The waterfowl season in review

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I spent last night in Dawson, Minnesota surrounded by people who share the same passion as myself this time of year.  People who love the smell of swamp at 4:30 am.  People who’ve learned to get a 360 degree view without turning their heads.  People who would rather spend a Saturday morning staring at an empty, bluebird sky than sleep in and “waste the day”.

Duck hunters.  These are my kind of people.

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The 31st Annual Ducks Unlimited banquet took place last night and overall was a success.  Guns were won, prints were auctioned off and money was raised to preserve wetlands and continue the fight for conservation.  I was behind the microphone for most of the evening but that didn’t keep me from coming home with two gigantic framed prints, an electric grill, a lighter wallet and a small headache.  It was a good time.

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I began the event explaining that I had left North Dakota and moved back to my native state of Minnesota.  Everyone questioned my sanity because I liked to shoot ducks.  While I did have some great hunts in the central flyway, I had my personal best waterfowl season on the east side of the Red River.  There are a couple of reasons for this, including the fact that I had a new job that allowed me to hunt everyday.  That will make a big difference.

It also seemed that there were more ducks in Minnesota over the last couple of years as well.  That could be due to habitat restoration efforts along with a wetter landscape than the Dakotas.    Ducks like water and will shift around to find it.  Whatever the reason, I can’t complain about the numbers we had this fall.

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Disappointment crept over me shortly after shooting a limit of ducks on a slough just north of where I live.  A lot of birds were shot out of there throughout the season, so we went back the next day to try our luck again.  The mercury had dipped lower that morning and when we arrived, a half inch layer of ice spread nearly across the entire body of water, save a small hole with a half dozen gadwall that spooked out of it.  They gave us the hope that if we punched a big enough hole, we might be able to pull a few stragglers from the sky, tempted by frozen, floating decoys.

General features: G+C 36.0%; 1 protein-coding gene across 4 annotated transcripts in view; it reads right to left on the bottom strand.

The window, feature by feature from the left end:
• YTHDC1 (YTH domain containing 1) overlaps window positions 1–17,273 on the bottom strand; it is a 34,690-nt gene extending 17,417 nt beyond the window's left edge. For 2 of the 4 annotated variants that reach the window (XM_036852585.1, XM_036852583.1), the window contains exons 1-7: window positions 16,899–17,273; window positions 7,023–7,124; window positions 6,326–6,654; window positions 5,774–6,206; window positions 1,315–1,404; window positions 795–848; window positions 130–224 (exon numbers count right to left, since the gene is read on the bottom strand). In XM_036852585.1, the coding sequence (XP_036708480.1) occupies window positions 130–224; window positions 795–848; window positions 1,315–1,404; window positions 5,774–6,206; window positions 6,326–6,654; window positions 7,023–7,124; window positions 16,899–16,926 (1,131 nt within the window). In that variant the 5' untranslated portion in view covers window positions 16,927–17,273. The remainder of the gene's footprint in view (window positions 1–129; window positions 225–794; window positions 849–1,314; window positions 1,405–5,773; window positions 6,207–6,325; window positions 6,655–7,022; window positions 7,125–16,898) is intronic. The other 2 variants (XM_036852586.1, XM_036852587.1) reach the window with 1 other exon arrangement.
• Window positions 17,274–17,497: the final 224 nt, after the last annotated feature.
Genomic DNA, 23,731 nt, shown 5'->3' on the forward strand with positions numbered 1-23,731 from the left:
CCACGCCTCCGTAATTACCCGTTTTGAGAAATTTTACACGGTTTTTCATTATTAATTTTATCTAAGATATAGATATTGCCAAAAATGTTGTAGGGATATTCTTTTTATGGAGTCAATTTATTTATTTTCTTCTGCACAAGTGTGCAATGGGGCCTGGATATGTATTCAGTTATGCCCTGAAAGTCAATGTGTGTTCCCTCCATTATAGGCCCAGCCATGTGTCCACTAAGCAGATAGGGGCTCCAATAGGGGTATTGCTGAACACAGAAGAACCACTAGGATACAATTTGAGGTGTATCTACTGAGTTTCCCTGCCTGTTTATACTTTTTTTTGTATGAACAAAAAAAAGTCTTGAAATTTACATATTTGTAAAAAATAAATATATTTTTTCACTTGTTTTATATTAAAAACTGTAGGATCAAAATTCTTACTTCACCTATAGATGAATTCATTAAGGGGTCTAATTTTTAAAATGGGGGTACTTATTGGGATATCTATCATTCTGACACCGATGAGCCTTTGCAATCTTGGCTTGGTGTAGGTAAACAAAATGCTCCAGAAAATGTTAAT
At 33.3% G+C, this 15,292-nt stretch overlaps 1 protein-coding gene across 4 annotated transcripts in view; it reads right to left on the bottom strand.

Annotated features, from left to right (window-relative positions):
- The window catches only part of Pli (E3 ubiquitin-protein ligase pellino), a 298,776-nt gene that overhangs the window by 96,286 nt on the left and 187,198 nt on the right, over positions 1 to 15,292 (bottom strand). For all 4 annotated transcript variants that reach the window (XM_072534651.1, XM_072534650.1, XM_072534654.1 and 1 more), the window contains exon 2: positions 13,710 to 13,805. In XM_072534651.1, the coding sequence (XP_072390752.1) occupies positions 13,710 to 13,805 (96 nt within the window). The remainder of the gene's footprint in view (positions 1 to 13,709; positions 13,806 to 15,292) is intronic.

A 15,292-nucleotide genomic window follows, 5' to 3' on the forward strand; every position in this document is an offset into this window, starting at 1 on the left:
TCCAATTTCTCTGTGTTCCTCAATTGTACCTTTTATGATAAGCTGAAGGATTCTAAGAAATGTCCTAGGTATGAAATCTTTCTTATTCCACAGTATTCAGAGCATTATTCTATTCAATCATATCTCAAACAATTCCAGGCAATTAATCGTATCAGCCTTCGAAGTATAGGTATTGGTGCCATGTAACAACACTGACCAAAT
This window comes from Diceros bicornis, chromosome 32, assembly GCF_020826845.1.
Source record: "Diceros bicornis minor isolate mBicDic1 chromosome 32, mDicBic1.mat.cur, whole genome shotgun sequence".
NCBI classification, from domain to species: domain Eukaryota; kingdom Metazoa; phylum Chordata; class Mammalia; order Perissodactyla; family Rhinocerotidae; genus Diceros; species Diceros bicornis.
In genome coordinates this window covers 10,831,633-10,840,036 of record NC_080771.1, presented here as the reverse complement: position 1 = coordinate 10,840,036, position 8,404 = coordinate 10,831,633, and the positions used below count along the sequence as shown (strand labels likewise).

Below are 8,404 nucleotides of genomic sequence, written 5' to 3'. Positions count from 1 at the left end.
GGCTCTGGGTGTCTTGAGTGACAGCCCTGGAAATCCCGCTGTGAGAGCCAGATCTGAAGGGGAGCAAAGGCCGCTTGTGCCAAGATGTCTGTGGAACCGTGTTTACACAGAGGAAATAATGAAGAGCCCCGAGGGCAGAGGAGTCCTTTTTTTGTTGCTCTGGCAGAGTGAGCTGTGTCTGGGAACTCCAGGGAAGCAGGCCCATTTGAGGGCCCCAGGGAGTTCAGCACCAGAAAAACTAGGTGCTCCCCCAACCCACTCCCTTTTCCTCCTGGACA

We shot one.   Then left with cold fingers and a decoy bag frozen in an odd, lumpy shape.

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And just like that, poof, our duck season was all but over, days before the season officially ended.  It’s tough to predict how long a duck season will last as a couple of weeks later the huge waves of northern mallards arrived.  The 60,000 geese in the area were keeping holes open on the big water and the mallards had joined them.  The only trouble was, the season closed a week earlier.

While I’ll never tire of watching 500 mallards spin down into a cornfield 1/4 mile from my front door, it’s frustrating to know that we missed out on the last couple weeks of the season because of frozen sloughs and now the area crop fields were green once again-teeming with fat mallards tipped with black curls.

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One topic that surfaced a time or two at last night’s banquet was that we’re lucky to live in an area rich with waterfowl and waterfowling tradition.  When people think of Lac qui Parle they generally think of goose hunting around the refuge and how great it was in the 70’s, 80’s and 90’s.  But not the 2000’s or 2010’s.  (2010’s?  What do you call this decade?) More than once I heard the comment, “I think all the area duck hunters are in this room right now.”  That’s sad.

Someone gave me a Canada goose mount a few days ago.  Just GAVE it to me.  He said that his son shot it 20 years ago, “When everyone used to goose hunt.”  Why don’t they anymore?   I thanked him for the mount and it was immediately hung on the wall.

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The question here is, after having the best season I’ve ever had and seeing great numbers of ducks, why aren’t more people doing it? Are the traditionalists getting too old?  Are the kids too busy with video games, sports and other activities?  Is it too much work, too expensive or too hard to shoot a limit?

I’m not sure, but we need to keep recruiting kids, women and anyone else into the world of waterfowling if we want it to survive.  With the number of birds I saw this fall, I’m not sure why anyone wouldn’t want to throw a 12 gauge over their shoulder and join me.

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